@rhyolight: I was thinking about generalization, and came up with the following tweak to the temporal pooling algorithm.
Currently for every new object in the output layer, the algorithm requires that you select an arbitrary subset of cells to be activated. This subset stays activated during the learning of all the feature/location pairs.
In my proposed change you would still do that, but you would also activate a few cells in the output layer based on existing connections between previously learned objects and the features in the input layer.
For example suppose object #1 and object #2 share a feature “f1”. Suppose the system has already learned object #1, so a few cells in the output layer have learned patterns on their proximal dendrites that overlap with feature #1.
Now you present object #2.
Instead of being completely arbitrary in the cells you select, you would be partially arbitrary. You would select N number of cells arbitrarily, but you would also allow for activations of (some) cells that were activated by feature f1 in object 1.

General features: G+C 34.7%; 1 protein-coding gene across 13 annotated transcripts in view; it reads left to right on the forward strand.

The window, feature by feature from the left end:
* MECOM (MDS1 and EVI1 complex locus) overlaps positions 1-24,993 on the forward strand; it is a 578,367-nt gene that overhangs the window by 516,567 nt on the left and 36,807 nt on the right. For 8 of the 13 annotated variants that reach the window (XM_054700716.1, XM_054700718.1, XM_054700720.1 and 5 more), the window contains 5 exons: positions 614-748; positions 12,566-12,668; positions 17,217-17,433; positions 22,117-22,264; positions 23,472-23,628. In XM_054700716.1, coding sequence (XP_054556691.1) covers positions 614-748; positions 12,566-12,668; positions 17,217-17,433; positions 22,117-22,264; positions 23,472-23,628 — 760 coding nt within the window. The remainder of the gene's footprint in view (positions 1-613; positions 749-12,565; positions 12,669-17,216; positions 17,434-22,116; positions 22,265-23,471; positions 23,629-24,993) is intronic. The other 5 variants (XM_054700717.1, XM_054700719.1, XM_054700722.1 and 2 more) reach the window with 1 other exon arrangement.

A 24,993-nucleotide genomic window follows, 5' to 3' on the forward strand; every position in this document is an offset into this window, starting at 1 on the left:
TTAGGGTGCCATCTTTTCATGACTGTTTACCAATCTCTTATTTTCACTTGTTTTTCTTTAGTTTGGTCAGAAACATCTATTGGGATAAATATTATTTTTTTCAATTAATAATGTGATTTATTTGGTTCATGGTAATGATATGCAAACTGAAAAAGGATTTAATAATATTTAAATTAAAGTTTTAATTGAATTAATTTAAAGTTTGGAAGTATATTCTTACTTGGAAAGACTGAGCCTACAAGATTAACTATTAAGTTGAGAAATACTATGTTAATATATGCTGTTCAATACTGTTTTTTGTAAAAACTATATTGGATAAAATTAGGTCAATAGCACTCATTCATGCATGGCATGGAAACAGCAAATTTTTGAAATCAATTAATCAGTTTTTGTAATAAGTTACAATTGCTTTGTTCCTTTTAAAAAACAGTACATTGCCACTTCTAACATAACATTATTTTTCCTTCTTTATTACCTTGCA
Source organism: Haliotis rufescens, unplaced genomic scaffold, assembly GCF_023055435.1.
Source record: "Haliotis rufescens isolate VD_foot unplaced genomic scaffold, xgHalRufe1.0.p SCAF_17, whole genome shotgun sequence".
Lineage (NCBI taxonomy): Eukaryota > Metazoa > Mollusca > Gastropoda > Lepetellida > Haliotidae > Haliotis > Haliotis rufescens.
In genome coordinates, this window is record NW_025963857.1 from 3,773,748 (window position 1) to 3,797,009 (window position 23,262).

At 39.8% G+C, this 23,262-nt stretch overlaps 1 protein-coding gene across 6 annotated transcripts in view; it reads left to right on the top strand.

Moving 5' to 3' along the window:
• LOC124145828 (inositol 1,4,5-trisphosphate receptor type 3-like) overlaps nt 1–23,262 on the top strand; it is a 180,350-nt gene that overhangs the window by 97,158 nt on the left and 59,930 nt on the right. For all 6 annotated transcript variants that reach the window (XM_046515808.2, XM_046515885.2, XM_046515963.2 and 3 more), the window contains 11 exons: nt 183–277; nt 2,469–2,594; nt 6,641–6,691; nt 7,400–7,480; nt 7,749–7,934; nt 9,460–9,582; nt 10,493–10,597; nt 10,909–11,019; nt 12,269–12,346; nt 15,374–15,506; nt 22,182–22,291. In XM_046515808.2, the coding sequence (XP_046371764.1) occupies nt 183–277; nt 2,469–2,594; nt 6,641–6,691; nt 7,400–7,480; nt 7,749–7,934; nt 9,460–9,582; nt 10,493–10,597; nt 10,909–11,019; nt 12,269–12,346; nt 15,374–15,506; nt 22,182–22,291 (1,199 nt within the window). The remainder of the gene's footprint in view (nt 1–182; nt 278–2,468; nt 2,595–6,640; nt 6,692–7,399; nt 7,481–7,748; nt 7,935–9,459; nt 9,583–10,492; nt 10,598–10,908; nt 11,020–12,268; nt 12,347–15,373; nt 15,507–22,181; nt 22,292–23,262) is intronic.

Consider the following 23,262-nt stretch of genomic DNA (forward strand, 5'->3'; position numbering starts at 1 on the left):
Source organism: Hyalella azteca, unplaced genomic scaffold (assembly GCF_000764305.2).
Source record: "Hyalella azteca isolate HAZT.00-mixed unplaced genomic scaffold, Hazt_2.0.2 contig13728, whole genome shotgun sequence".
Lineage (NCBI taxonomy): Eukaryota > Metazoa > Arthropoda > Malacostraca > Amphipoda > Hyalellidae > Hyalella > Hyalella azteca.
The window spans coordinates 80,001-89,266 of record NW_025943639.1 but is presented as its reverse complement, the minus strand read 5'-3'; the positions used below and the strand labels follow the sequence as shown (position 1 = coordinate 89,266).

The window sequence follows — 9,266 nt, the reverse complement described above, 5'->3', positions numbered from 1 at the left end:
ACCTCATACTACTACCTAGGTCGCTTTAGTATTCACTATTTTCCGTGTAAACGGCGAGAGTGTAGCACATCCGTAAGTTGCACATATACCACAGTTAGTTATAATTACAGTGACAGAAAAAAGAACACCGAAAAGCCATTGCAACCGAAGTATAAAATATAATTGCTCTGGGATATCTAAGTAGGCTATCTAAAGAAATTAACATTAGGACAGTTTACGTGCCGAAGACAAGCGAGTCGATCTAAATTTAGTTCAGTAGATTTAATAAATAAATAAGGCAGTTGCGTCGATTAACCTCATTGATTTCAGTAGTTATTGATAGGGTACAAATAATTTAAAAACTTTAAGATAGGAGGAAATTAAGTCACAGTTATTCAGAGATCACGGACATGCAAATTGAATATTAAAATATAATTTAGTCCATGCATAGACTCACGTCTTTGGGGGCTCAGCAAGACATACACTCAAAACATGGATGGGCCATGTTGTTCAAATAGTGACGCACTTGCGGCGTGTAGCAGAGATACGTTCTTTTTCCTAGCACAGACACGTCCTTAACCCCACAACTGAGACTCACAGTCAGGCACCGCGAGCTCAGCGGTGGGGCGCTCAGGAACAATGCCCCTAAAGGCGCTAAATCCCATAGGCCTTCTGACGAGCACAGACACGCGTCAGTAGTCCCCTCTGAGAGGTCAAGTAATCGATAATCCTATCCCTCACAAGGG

The learning process that you already have, if I understand it correctly, increases interconnections between the arbitrary cells in the output layer that were selected for a particular object. It could also strengthen connections between them and a few of the cells that respond to f1.
I’m not sure this would work, but I can give a reason to try it out:
There are different types of generalization you could aim for:
- generalization over rotation
- generalization over translation
- generalization over size differences
- generalization over similarity between objects.
The above idea would not help with 1 thru 3, but it might help with #4.
This assumes that generalization has something to do with similar concepts having more active cells in common than dissimilar concepts.
What do you (or other thread viewers) think?